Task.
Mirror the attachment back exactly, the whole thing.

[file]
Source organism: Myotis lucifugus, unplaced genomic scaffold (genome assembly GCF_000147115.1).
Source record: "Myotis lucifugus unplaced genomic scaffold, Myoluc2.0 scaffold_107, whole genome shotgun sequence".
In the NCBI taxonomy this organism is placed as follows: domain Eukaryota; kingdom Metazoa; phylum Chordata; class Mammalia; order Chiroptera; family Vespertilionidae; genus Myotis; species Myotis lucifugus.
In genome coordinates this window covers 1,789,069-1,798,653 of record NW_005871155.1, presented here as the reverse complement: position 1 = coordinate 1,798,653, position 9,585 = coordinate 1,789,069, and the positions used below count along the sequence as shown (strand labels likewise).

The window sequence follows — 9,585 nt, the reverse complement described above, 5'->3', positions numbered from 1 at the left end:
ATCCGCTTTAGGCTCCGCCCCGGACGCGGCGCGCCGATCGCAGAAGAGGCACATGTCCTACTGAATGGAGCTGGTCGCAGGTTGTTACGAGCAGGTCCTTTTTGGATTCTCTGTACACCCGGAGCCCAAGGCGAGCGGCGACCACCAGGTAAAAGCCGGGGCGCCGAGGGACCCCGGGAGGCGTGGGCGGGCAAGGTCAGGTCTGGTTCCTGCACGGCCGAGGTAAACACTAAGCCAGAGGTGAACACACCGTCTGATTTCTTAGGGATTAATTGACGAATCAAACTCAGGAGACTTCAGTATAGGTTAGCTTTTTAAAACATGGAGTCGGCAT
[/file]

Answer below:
Source organism: Myotis lucifugus, unplaced genomic scaffold (genome assembly GCF_000147115.1).
Source record: "Myotis lucifugus unplaced genomic scaffold, Myoluc2.0 scaffold_107, whole genome shotgun sequence".
In the NCBI taxonomy this organism is placed as follows: domain Eukaryota; kingdom Metazoa; phylum Chordata; class Mammalia; order Chiroptera; family Vespertilionidae; genus Myotis; species Myotis lucifugus.
In genome coordinates this window covers 1,789,069-1,798,653 of record NW_005871155.1, presented here as the reverse complement: position 1 = coordinate 1,798,653, position 9,585 = coordinate 1,789,069, and the positions used below count along the sequence as shown (strand labels likewise).

The window sequence follows — 9,585 nt, the reverse complement described above, 5'->3', positions numbered from 1 at the left end:
ATCCGCTTTAGGCTCCGCCCCGGACGCGGCGCGCCGATCGCAGAAGAGGCACATGTCCTACTGAATGGAGCTGGTCGCAGGTTGTTACGAGCAGGTCCTTTTTGGATTCTCTGTACACCCGGAGCCCAAGGCGAGCGGCGACCACCAGGTAAAAGCCGGGGCGCCGAGGGACCCCGGGAGGCGTGGGCGGGCAAGGTCAGGTCTGGTTCCTGCACGGCCGAGGTAAACACTAAGCCAGAGGTGAACACACCGTCTGATTTCTTAGGGATTAATTGACGAATCAAACTCAGGAGACTTCAGTATAGGTTAGCTTTTTAAAACATGGAGTCGGCAT